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A city official married the first couple in New York City to wed under the state’s new law allowing same-sex marriage Sunday.
Phyllis Siegal, 77, and Connie Kopelov, 85, were married in a chapel at the city clerk’s office as a crowd of onlookers cheered.
Hundreds of same-sex couples heard the news Friday that they made the cut in the marriage lottery that New York state instituted for Sunday when the state’s Marriage Equality Act took effect. (via First gay couple weds in New York – This Just In - CNN.com Blogs)

Not  sure why, but my first thought was, “Connie was born before the first  talking picture.” These women have seen an awful lot—and that includes a  hell of a lot of progress. CONGRATS!

A city official married the first couple in New York City to wed under the state’s new law allowing same-sex marriage Sunday.

Phyllis Siegal, 77, and Connie Kopelov, 85, were married in a chapel at the city clerk’s office as a crowd of onlookers cheered.

Hundreds of same-sex couples heard the news Friday that they made the cut in the marriage lottery that New York state instituted for Sunday when the state’s Marriage Equality Act took effect. (via First gay couple weds in New York – This Just In - CNN.com Blogs)

Not sure why, but my first thought was, “Connie was born before the first talking picture.” These women have seen an awful lot—and that includes a hell of a lot of progress. CONGRATS!

(via henriksaves)

Filed under ssm marriage equality new york cnn lgbtq

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civillyunioned:

Senator and Granddaughter Hold Rival Gay Marriage Rallies 
Erica Diaz, 22, a gay woman who is the senator’s granddaughter, wanted  her grandfather’s supporters to know whom they were opposing.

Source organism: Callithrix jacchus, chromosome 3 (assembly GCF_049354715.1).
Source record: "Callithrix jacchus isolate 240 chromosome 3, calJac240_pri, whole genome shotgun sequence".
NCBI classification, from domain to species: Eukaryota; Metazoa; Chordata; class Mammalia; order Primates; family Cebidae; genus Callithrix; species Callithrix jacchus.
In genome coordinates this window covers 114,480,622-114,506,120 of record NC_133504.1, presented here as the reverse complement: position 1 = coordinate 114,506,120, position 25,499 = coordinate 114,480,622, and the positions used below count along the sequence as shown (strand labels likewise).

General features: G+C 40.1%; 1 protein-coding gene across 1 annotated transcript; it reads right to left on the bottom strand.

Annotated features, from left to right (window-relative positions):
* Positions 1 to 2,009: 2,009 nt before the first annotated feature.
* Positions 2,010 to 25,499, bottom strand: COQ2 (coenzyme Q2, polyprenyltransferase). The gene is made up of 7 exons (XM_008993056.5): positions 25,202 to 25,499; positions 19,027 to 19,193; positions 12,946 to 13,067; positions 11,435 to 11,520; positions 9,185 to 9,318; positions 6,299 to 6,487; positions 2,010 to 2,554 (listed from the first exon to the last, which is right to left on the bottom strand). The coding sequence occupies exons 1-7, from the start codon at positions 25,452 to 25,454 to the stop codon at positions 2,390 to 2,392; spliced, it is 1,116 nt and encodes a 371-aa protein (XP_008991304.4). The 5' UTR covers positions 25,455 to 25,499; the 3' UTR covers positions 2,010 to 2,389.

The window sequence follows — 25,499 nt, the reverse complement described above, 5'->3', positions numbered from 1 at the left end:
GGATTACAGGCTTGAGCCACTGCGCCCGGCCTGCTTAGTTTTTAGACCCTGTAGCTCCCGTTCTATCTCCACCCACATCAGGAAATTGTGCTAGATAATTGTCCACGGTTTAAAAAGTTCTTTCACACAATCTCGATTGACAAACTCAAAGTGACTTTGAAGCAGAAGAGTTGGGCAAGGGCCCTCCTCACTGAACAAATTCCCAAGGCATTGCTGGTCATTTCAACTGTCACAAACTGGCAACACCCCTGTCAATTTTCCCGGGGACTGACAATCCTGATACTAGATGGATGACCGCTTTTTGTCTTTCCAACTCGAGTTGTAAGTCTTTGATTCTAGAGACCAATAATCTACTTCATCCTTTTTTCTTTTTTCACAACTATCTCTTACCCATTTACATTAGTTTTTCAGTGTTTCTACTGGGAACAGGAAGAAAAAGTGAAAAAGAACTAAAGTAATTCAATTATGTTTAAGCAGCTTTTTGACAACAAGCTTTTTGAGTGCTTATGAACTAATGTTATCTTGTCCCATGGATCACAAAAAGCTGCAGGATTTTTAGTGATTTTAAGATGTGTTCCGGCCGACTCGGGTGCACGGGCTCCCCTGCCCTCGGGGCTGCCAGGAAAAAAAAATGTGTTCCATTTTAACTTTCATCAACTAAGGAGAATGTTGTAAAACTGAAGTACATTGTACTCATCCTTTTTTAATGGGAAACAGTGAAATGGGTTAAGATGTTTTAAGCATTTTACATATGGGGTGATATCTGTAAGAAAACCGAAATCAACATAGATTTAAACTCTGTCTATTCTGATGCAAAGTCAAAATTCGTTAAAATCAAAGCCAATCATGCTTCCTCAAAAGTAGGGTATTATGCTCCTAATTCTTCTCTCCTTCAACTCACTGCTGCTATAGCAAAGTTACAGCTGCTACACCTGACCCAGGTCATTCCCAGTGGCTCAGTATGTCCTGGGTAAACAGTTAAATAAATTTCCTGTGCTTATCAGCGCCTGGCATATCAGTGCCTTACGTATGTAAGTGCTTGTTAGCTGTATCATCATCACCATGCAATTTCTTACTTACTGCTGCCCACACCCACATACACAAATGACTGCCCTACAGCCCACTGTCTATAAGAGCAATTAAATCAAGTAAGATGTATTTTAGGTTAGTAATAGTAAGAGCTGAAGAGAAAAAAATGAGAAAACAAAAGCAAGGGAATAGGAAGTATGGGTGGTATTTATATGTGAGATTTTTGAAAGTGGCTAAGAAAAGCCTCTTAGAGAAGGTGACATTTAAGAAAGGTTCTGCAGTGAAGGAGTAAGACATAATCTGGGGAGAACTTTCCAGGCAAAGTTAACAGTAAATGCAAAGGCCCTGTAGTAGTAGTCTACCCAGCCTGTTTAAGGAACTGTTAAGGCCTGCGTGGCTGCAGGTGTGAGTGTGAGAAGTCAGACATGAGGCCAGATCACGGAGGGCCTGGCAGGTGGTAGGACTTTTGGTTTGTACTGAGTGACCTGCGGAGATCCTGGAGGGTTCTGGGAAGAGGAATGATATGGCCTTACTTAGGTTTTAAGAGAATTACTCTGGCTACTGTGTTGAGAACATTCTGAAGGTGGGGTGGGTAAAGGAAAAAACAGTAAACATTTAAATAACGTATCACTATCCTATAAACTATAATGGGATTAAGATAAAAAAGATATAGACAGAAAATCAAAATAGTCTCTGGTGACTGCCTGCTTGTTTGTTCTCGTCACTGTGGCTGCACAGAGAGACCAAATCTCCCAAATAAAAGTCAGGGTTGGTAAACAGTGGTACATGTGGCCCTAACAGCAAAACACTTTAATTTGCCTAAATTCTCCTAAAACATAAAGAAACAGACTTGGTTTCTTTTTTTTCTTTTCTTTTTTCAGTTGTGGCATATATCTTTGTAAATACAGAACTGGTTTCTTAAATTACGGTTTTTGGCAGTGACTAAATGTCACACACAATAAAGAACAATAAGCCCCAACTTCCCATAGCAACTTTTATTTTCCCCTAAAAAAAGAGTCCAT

“I am a Diaz; my family is very political,” said Ms. Diaz, whose pastel  pink shirt stood in contrast to her grandfather’s bright white cowboy  suit. “It is in my blood to stand up for what I believe in — regardless  of who I am up against.”
Ms. Diaz’s supporters, far smaller than the raucous rally on the  courthouse steps, numbered a couple of dozen, including her mother,  sister and girlfriend.
They spun rainbow umbrellas in the rain and shouted through a bullhorn  until a police officer said they did not have the proper permit.
It was years ago that Ms. Diaz told her grandfather that she was gay.  The experience, she said, was a positive one. “He told me that  regardless of my decision, he is my grandfather, and he loves me, and he  respects me,” she recalled. “I respect the fact he believes what he  believes.”
But she also spoke of the hurt that came with watching him fight against  what mattered most to her: her right to marry whom she pleased and to  serve in the Navy, where she enlisted as a young woman hoping to make a  career. Instead, she admitted she was a lesbian and was discharged  shortly before President Obama signed legislation repealing the “don’t ask, don’t tell” policy
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civillyunioned:

Senator and Granddaughter Hold Rival Gay Marriage Rallies

Erica Diaz, 22, a gay woman who is the senator’s granddaughter, wanted her grandfather’s supporters to know whom they were opposing.

“I am a Diaz; my family is very political,” said Ms. Diaz, whose pastel pink shirt stood in contrast to her grandfather’s bright white cowboy suit. “It is in my blood to stand up for what I believe in — regardless of who I am up against.”

Ms. Diaz’s supporters, far smaller than the raucous rally on the courthouse steps, numbered a couple of dozen, including her mother, sister and girlfriend.

They spun rainbow umbrellas in the rain and shouted through a bullhorn until a police officer said they did not have the proper permit.

It was years ago that Ms. Diaz told her grandfather that she was gay. The experience, she said, was a positive one. “He told me that regardless of my decision, he is my grandfather, and he loves me, and he respects me,” she recalled. “I respect the fact he believes what he believes.”

But she also spoke of the hurt that came with watching him fight against what mattered most to her: her right to marry whom she pleased and to serve in the Navy, where she enlisted as a young woman hoping to make a career. Instead, she admitted she was a lesbian and was discharged shortly before President Obama signed legislation repealing the “don’t ask, don’t tell” policy

Read the entire story

Filed under lgbtq DADT marriage equality